Duhaime's Law Dictionary


COLREGS 1972 Definition:

Convention on the International Regulations for Preventing Collisions at Sea, 1972; an international set of standard navigation rules to prevent collisions at sea.

An awkward looking - and sounding - legal term but one typical of international law where acronyms are everywhere.

In 1972, maritime law enjoyed a significant breakthrough with, again, with necessity being the mother of invention. The final version of Regulations for Avoiding Collisions at Sea (COLREGS) was published; "rules of the road" for the sea.

And not just the ocean as the regulations also apply:

"... to all vessels upon the high seas and in all waters connected therewith navigable by seagoing vessels."

Almost all nations and states have adopted the COLREGS, with some changes on points of detail. In maritime law, where a coastal state has modified the COLREGS or have different requirements, those local requirements prevail. The COLREGS state that:

"Nothing in these Rules shall interfere with the operation of special rules made by an appropriate authority for roadsteads, harbours, rivers, lakes or inland waterways connected with the high seas and navigable by seagoing vessels...."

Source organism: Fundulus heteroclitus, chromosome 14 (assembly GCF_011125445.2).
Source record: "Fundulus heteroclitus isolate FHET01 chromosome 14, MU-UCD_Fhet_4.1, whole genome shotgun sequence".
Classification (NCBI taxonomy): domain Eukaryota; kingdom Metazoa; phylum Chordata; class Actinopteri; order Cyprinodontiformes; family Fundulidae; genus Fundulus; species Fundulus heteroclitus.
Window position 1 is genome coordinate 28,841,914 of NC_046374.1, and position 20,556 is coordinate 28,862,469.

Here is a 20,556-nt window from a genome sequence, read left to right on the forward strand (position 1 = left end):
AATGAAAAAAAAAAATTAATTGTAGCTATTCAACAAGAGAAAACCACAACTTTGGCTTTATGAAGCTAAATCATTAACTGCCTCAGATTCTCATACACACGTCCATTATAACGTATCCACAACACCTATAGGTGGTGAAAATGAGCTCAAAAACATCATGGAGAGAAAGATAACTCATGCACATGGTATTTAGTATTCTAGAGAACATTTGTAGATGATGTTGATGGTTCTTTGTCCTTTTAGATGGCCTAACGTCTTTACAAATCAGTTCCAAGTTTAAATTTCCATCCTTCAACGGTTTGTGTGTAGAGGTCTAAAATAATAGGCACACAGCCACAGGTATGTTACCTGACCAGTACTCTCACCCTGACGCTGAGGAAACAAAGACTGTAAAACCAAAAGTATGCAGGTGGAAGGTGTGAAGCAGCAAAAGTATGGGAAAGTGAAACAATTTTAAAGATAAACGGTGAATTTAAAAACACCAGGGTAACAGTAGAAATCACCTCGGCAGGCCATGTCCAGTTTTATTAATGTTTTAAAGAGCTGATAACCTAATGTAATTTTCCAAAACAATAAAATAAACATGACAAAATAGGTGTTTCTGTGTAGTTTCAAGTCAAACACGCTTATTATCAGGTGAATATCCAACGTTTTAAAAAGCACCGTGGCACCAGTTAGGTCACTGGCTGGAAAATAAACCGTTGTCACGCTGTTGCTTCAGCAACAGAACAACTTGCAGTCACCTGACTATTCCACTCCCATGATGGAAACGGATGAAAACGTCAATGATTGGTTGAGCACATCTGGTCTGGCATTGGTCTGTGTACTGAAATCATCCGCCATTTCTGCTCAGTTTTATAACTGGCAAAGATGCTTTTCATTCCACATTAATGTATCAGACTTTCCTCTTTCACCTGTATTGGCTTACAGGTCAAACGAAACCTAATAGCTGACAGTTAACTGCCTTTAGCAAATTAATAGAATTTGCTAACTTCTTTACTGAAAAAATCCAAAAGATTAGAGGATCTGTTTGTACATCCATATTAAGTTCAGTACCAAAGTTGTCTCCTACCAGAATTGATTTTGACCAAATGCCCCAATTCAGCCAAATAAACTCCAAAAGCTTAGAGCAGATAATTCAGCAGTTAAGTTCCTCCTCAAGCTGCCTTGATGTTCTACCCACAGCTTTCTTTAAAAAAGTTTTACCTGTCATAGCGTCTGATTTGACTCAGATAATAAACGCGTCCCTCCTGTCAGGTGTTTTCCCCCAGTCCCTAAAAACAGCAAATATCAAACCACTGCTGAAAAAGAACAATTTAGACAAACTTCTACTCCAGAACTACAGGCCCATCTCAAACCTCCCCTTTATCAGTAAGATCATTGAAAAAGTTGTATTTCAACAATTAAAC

Canada, for example, has adopted the COLREGS as a regulation (Collision Regulations) but with some minor adjustments.

Some extracts:

small pleasure vessel• "Nothing in these Rules shall exonerate any vessel, or the owner, master or crew thereof, from ... the neglect of any precaution which may be required by the ordinary practice of seamen, or by the special circumstances of the case.

  •"Every vessel shall at all times maintain a proper look-out by sight and hearing as well as by all available means appropriate in the prevailing circumstances and conditions so as to make a full appraisal of the situation and of the risk of collision.

 • "Every vessel shall at all times proceed at a safe speed so that she can take proper and effective action to avoid collision and be stopped within a distance appropriate to the prevailing circumstances and conditions.

• "A vessel proceeding along the course of a narrow channel or fairway shall keep as near to the outer limit of the channel or fairway which lies on her starboard side as is safe and practicable.

• "When two power-driven vessels are meeting on reciprocal or nearly reciprocal courses so as to involve risk of collision each shall alter her course to starboard so that each shall pass on the port side of the other.

 • "A power-driven vessel underway shall keep out of the way of a vessel not under command, a vessel restricted in her ability to manoeuvre, a vessel engaged in fishing, (or) a sailing vessel."

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